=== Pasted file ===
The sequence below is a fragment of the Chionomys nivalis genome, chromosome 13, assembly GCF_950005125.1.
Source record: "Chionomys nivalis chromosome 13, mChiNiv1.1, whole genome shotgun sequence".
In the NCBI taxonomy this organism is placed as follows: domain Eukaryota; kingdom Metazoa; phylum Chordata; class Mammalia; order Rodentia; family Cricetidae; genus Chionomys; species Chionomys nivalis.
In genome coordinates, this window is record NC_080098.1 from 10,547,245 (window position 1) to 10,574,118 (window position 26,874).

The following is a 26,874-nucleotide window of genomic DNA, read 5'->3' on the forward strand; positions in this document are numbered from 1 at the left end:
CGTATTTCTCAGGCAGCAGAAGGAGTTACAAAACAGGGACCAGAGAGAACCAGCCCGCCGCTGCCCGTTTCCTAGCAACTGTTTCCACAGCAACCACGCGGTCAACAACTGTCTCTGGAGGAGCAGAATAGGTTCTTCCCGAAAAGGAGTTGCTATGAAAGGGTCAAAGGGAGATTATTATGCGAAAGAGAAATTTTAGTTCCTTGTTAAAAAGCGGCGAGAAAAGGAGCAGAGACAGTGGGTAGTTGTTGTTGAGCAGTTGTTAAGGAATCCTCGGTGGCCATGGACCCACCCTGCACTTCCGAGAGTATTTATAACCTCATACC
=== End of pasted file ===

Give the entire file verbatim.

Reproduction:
The sequence below is a fragment of the Chionomys nivalis genome, chromosome 13, assembly GCF_950005125.1.
Source record: "Chionomys nivalis chromosome 13, mChiNiv1.1, whole genome shotgun sequence".
In the NCBI taxonomy this organism is placed as follows: domain Eukaryota; kingdom Metazoa; phylum Chordata; class Mammalia; order Rodentia; family Cricetidae; genus Chionomys; species Chionomys nivalis.
In genome coordinates, this window is record NC_080098.1 from 10,547,245 (window position 1) to 10,574,118 (window position 26,874).

The following is a 26,874-nucleotide window of genomic DNA, read 5'->3' on the forward strand; positions in this document are numbered from 1 at the left end:
CGTATTTCTCAGGCAGCAGAAGGAGTTACAAAACAGGGACCAGAGAGAACCAGCCCGCCGCTGCCCGTTTCCTAGCAACTGTTTCCACAGCAACCACGCGGTCAACAACTGTCTCTGGAGGAGCAGAATAGGTTCTTCCCGAAAAGGAGTTGCTATGAAAGGGTCAAAGGGAGATTATTATGCGAAAGAGAAATTTTAGTTCCTTGTTAAAAAGCGGCGAGAAAAGGAGCAGAGACAGTGGGTAGTTGTTGTTGAGCAGTTGTTAAGGAATCCTCGGTGGCCATGGACCCACCCTGCACTTCCGAGAGTATTTATAACCTCATACC